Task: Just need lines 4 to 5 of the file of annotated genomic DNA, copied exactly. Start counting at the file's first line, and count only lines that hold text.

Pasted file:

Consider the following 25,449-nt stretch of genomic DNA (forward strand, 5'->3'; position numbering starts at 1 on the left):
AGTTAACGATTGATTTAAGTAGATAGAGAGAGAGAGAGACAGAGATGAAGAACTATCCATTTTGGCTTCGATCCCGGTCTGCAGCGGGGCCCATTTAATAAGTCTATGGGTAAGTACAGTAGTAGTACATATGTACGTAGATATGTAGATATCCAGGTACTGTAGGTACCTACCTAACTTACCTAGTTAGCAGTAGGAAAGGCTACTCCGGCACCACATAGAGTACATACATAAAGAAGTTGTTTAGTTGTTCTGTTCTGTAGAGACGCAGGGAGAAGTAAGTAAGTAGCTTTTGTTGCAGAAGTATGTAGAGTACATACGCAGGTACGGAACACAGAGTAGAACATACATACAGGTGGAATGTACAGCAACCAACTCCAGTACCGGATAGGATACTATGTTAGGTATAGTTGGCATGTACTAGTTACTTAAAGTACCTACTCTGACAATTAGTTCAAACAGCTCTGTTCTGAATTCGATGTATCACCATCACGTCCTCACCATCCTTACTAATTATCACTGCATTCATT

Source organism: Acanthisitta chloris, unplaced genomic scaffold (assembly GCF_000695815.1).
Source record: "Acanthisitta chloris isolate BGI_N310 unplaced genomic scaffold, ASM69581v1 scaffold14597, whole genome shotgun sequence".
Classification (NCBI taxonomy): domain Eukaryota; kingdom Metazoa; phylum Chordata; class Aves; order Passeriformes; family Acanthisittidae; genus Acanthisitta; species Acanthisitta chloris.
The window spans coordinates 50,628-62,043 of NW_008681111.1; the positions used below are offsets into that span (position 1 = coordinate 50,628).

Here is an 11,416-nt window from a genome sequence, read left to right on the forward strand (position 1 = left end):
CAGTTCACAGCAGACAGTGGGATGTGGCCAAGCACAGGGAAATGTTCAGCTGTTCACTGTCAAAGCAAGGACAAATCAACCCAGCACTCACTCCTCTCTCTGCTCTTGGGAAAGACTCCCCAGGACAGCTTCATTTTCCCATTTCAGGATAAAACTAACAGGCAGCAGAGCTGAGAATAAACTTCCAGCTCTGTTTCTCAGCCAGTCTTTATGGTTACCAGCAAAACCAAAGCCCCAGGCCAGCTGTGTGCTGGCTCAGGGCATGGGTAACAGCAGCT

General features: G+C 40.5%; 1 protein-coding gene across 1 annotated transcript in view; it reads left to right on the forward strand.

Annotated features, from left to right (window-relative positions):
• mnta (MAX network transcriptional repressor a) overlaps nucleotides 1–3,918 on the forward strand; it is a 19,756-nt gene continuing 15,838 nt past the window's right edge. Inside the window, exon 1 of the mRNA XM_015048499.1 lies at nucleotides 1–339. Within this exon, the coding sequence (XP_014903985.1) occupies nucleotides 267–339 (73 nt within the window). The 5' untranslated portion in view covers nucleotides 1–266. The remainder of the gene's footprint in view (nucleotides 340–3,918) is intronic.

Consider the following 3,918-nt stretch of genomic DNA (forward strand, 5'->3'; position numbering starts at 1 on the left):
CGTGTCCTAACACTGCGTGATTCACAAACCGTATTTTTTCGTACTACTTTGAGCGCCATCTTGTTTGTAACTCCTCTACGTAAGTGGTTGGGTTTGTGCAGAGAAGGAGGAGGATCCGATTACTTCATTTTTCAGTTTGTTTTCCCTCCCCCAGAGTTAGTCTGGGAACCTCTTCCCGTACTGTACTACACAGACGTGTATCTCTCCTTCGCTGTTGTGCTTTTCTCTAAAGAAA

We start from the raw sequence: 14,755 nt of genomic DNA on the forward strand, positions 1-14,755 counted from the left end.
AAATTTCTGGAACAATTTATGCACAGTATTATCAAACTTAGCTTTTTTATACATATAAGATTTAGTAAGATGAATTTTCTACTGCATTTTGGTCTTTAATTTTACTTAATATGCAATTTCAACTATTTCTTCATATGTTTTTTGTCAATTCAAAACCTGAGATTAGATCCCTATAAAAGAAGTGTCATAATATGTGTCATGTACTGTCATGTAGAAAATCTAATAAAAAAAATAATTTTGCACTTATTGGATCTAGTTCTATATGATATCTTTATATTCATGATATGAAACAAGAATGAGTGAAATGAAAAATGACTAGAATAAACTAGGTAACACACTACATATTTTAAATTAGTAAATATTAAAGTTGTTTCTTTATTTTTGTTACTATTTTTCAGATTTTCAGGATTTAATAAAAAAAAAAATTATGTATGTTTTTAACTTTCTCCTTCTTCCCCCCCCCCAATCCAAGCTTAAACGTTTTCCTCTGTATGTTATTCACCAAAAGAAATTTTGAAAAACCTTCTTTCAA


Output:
Source record: "Acanthisitta chloris isolate BGI_N310 unplaced genomic scaffold, ASM69581v1 scaffold14597, whole genome shotgun sequence".
Classification (NCBI taxonomy): domain Eukaryota; kingdom Metazoa; phylum Chordata; class Aves; order Passeriformes; family Acanthisittidae; genus Acanthisitta; species Acanthisitta chloris.